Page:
Innu get go-ahead in $900M lawsuit against IOC Rio Tinto

Two Innu communities in Quebec and Labrador are seeking $900 million in compensation from a Rio Tinto property for operating mine for nearly 60 years without their consent.

Innu communities in Quebec and Labrador want Rio Tinto to pay up for mining on their land without consent

Réal McKenzie, chief of Matimekush-Lac-John, says it's about time IOC Rio Tinto pays for allegedly destroying the environment on Innu land. (File photo/Radio-Canada)

A Quebec judge has rejected the Iron Ore Company of Canada's efforts to dismiss a class-action lawsuit filed by two Innu communities which claim the miner has violated their rights for nearly 60 years and are seeking $900 million in compensation.

The Innu First Nations of Uashat Mak Mani-Utenam (Uashaunnuat) and Matimekush-Lac John (MLJ) claim the IOC, which is majority-owned by Rio Tinto, caused harm by operating a large mining complex and railway on traditional territory in northeastern Quebec and Labrador since the 1950s without their prior consent.

After more than 60 years of having our rights violated, it is about time that IOC Rio Tinto pays its rent.- Réal McKenzie, chief of Matimekush-Lac-John

The mining complex and activities are located in the communities of Schefferville and Sept-Îles in Quebec and Labrador City, along the border of Quebec and Newfoundland and Labrador.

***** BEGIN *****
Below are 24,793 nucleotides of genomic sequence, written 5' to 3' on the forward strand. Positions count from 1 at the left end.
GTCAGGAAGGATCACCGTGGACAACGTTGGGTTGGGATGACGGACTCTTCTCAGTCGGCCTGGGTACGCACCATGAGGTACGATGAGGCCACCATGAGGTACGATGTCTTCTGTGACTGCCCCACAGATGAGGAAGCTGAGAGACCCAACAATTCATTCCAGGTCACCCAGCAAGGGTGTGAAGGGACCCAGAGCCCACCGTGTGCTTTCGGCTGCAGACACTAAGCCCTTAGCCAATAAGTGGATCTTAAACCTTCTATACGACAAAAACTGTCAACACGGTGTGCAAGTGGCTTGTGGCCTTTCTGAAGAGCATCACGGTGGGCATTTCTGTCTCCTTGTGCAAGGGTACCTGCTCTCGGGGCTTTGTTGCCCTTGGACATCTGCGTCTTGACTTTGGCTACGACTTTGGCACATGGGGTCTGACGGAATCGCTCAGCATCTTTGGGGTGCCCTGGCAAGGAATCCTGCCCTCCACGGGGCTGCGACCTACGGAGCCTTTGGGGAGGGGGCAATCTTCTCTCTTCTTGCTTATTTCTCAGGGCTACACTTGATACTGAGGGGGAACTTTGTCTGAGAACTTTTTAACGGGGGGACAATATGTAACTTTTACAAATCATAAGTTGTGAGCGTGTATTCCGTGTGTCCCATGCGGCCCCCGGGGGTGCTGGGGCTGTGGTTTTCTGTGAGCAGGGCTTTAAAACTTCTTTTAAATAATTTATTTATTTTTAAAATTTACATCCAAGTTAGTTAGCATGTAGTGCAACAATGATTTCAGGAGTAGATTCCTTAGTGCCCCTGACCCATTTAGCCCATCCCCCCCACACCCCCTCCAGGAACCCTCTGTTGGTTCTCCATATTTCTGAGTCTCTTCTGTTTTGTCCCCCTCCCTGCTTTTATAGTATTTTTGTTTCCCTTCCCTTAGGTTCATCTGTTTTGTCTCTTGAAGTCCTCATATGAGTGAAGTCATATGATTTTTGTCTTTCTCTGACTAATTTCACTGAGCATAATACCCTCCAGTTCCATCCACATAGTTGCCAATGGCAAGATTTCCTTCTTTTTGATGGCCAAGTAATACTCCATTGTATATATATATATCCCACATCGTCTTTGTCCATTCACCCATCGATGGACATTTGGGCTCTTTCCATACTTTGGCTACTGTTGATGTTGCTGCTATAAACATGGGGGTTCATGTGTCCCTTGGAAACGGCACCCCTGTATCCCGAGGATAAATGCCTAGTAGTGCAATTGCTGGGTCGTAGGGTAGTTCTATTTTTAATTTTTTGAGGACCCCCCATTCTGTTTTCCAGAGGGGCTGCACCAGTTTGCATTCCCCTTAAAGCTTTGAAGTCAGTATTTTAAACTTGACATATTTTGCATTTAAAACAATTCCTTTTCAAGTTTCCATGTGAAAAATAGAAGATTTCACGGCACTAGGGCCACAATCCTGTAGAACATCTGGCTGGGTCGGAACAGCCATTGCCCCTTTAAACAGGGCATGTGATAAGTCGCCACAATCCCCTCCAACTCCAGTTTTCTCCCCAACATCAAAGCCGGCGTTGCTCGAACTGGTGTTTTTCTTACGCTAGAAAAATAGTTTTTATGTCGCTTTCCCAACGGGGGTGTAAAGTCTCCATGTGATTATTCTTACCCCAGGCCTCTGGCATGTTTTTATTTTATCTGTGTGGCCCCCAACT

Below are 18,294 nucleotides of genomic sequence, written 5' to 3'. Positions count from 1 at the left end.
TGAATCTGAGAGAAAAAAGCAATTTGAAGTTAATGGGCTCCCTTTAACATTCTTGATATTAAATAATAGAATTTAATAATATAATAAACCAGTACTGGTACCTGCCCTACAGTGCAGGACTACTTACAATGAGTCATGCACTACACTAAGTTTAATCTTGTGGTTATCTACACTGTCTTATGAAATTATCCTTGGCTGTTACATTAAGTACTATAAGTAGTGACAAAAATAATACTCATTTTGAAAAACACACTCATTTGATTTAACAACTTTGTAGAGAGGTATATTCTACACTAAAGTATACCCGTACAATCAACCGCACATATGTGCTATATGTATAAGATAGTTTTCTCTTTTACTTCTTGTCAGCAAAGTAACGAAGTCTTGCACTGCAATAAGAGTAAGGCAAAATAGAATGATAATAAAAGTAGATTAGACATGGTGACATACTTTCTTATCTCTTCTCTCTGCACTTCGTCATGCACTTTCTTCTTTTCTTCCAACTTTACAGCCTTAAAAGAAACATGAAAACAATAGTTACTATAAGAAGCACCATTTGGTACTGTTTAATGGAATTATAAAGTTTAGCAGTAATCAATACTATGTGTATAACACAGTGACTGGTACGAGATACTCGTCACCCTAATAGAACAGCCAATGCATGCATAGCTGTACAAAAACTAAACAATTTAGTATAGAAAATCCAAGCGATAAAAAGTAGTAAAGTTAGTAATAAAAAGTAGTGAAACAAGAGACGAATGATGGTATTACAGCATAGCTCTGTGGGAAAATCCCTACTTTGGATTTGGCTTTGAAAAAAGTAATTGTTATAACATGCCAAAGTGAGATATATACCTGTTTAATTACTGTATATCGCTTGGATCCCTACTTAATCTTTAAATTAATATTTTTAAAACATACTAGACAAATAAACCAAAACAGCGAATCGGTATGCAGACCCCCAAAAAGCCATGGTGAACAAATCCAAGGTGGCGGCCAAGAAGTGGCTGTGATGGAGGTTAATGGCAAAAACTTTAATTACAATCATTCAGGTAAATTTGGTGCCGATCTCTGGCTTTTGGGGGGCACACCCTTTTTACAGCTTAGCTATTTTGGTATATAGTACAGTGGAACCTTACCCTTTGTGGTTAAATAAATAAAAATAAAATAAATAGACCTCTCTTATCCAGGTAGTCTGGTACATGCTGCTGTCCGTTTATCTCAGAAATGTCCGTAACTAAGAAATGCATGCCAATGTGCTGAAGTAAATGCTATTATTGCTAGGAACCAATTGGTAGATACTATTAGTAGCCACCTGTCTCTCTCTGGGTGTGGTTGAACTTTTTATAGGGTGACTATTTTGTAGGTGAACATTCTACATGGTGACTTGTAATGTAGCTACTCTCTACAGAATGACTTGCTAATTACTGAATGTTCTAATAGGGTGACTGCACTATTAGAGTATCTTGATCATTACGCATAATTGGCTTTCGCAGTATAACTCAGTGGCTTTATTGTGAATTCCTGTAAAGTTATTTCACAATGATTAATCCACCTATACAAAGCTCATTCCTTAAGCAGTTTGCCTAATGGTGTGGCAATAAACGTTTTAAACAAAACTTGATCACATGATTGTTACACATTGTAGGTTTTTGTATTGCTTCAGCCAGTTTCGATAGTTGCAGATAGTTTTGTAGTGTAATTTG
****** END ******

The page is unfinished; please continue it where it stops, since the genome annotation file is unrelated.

Quebec Superior Court Justice Marc-André Blanchard last week rejected IOC's claim that the Innu had to sue the government instead of the company.

The Innu claim that IOC's mines and other facilities have ruined the environment, displaced members from their territory and prevented them from practicing their traditional way of life. They also said the 578-kilometre railway between Schefferville and Sept-Îles has opened up their territory to "numerous other destructive development projects."

The allegations have not been proven in court.

The Innu said in a news release Monday that they will also contest in court a new mine called "Wabush 3," which IOC wants to build in the Labrador City area.

The IOC and Rio Tinto declined to comment on the ruling.

The $900 million represents IOC's profits at the facilities since 1954, according to Innu calculations.

Innu leaders said they aren't opposed to mining development, but added that the era of developing lands without treating Innu as owners is over.

"After more than 60 years of having our rights violated, it is about time that IOC Rio Tinto pays its rent," said Réal McKenzie, chief of Matimekush-Lac-John.

Rio Tinto owns a 58.7 per cent stake, followed by Mitsubishi with 26.2 per cent and Labrador Iron Ore Royalty Corporation at 15.1 per cent, which also receives a seven per cent gross royalty on all IOC iron ore sales.

The Innu communities have reached agreements with miners ArcelorMittal, Cliffs Natural Resources, Tata Steel, New Millennium Iron and Labrador Iron Mines that provide financial compensation for the mining activities.